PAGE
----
When the new Omicron strain of COVID-19 emerged last week, it hinted at the exact worst-case scenario that lawmakers and public-health advocates have been hoping to mitigate through action in Washington.
For months, they have pushed Congress to approve a huge pot of funding-at least $30 billion-to help strengthen science and public-health infrastructure, in hopes of giving the United States a head start when another pandemic emerges.
But this same stubborn pandemic is making those long-term investments look like matters of shorter-term survival. Scientists are concerned that the Omicron variant-which has an unusually high number of mutations and is already feared to be dramatically more transmissible than the Delta variant-could derail a shaky global COVID recovery.
More information is expected soon, but if the new strain renders current vaccines less effective, scientists will have to rush to develop, manufacture, and distribute new ones; in any case, they'll need stronger tools to identify the inevitable future variants.
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Against that backdrop, Congress might be expected to surpass the $30 billion investment in science and public health that was requested by advocates, lawmakers, and President Joe Biden himself earlier this year.
Instead, they're going in the other direction. The version of Biden's $1.75 trillion social spending bill that passed the House last month contains $10 billion in public-health and pandemic preparedness funding-a two-thirds cut from what had been requested. Of that $10 billion, $3 billion was earmarked specifically for biomedical research and development, with the remainder going to an array of public-health infrastructure-focused programs.
Rep. Ritchie Torres (D-N.Y.) told The Daily Beast that the legislation was a "missed opportunity" to go bigger on pandemic preparedness and added the new variant should be a "wake-up call" for Congress to get it done before the Build Back Better Act gets to Biden's desk.
"We ought to strike while the iron is hot, and the iron has never been hotter than it is now," Torres said.
Some public-health experts agree that, while new funding is better than no funding, missing this moment is risky.
Dr. Boris Lushniak, dean of the University of Maryland's school of public health and former acting U.S. surgeon general under Barack Obama, said a $30 billion investment could help the country put COVID behind and prepare for future pandemics. Far less than that, he said, is "not enough."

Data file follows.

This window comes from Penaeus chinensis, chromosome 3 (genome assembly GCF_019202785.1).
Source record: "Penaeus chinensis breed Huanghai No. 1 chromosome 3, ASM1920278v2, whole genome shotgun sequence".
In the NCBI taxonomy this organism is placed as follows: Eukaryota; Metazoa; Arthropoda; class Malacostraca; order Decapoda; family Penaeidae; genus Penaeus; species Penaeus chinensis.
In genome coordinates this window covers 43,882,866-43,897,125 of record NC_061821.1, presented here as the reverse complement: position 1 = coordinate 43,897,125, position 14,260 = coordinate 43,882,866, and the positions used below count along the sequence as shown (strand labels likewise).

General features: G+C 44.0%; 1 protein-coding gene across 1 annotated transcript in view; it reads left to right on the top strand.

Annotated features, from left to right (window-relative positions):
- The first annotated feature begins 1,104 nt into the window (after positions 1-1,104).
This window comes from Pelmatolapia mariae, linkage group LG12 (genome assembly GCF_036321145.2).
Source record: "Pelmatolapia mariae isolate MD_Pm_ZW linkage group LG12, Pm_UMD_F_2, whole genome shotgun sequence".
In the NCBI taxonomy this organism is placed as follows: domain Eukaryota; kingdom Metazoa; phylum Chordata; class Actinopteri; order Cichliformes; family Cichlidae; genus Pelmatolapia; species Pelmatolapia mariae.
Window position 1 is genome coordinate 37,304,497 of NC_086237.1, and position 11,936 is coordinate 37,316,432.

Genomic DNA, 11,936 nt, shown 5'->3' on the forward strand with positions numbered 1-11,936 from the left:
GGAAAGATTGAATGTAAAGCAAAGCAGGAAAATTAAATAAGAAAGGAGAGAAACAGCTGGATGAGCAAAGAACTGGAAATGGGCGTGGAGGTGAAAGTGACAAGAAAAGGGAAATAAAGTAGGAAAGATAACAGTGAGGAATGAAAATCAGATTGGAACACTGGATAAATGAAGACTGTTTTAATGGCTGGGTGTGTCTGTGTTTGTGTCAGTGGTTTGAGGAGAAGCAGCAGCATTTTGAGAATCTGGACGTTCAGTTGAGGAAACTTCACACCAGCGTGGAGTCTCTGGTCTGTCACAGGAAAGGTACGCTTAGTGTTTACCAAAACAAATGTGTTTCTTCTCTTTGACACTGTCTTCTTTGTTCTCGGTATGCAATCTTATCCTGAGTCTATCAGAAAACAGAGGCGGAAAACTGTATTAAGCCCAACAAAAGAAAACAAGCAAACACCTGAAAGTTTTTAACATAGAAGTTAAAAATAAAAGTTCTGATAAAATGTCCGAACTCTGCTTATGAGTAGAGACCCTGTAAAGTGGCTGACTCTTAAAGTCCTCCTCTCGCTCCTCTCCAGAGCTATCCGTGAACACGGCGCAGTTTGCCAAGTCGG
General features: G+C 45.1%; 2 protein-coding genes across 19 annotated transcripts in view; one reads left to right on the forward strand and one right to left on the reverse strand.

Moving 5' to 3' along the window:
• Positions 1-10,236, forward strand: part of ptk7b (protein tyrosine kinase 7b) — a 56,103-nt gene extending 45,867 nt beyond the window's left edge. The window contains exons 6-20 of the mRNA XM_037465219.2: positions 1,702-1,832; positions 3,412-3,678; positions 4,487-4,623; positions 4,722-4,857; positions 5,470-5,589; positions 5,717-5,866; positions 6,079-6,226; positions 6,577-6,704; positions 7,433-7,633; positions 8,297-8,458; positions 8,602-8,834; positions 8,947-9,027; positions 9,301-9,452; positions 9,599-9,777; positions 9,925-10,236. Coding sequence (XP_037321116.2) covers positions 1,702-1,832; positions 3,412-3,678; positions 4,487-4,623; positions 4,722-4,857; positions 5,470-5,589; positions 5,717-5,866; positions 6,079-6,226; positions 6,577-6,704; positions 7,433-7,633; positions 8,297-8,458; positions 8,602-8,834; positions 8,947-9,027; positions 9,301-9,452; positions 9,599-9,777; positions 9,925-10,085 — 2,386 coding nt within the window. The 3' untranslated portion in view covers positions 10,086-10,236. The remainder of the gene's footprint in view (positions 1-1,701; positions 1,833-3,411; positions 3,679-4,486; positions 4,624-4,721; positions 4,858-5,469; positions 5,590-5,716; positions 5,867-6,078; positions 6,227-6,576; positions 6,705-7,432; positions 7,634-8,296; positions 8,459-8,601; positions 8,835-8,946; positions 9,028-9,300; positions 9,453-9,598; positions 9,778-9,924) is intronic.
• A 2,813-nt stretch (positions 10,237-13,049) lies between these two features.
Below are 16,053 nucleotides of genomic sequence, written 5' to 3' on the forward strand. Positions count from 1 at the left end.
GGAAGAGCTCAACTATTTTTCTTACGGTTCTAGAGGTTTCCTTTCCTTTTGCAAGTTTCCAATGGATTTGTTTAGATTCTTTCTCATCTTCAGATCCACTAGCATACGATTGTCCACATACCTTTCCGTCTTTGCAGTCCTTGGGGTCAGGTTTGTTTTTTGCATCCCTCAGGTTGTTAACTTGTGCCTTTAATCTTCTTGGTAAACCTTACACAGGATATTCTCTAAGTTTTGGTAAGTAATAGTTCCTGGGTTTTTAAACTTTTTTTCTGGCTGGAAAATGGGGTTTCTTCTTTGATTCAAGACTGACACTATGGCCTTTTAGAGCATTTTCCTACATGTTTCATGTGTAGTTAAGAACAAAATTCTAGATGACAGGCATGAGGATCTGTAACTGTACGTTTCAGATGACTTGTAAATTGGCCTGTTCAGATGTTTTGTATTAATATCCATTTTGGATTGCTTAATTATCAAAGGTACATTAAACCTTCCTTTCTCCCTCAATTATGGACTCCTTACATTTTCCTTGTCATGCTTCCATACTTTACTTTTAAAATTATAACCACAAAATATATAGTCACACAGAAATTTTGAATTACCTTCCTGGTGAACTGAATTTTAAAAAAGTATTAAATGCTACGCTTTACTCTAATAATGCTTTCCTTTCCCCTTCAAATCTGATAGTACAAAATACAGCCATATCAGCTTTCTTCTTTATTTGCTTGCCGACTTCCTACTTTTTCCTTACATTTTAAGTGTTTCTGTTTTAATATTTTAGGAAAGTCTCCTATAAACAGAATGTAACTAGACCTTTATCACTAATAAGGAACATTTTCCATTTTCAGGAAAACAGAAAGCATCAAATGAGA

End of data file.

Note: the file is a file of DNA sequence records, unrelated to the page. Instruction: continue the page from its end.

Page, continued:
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"Every single time we thought we had figured out COVID, every time we thought we had this baby figured out, what has it done? It's given us a sucker punch," Lushniak told The Daily Beast.
"Whether this level of funding will be applicable to this pandemic," he added, "depends on how many sucker punches are left in the virus."
Biden and Democrats in Congress have staked their credibility with the public on stopping those sucker punches. They have consistently argued that an aggressive focus on curbing the pandemic is the key to easing the economic pain many Americans are feeling, along with the many other ills that have stemmed from COVID.
In that light, it puzzles some advocates that Democrats are not making the most of this opportunity to mitigate this pandemic and potentially future ones, too.
The political constraints of having thin majorities in Congress, however, has forced a scaling-back of ambitions across the board. Democrats wanted to use the so-called Build Back Better Act as a vehicle for lots of historic investments, pandemic preparedness included. The $3.5 trillion bill that the party outlined over the summer is now half that size, and many priorities have already been scrapped.
News outlets began reporting in July that the pandemic preparedness funding was at risk of suffering dramatic cuts. The Daily Beast has inquired for months about why it faced disproportionate reductions, and if any lawmakers were pushing for them. The simplest answer from sources familiar with the process had been that in a crowded bill, the idea simply had fewer champions.
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But as the Omicron variant underscores the need for a strong scientific infrastructure, few are holding their breath that the Senate will build on the House bill's funding, as Senate Democrats rush to pass the package by Christmas.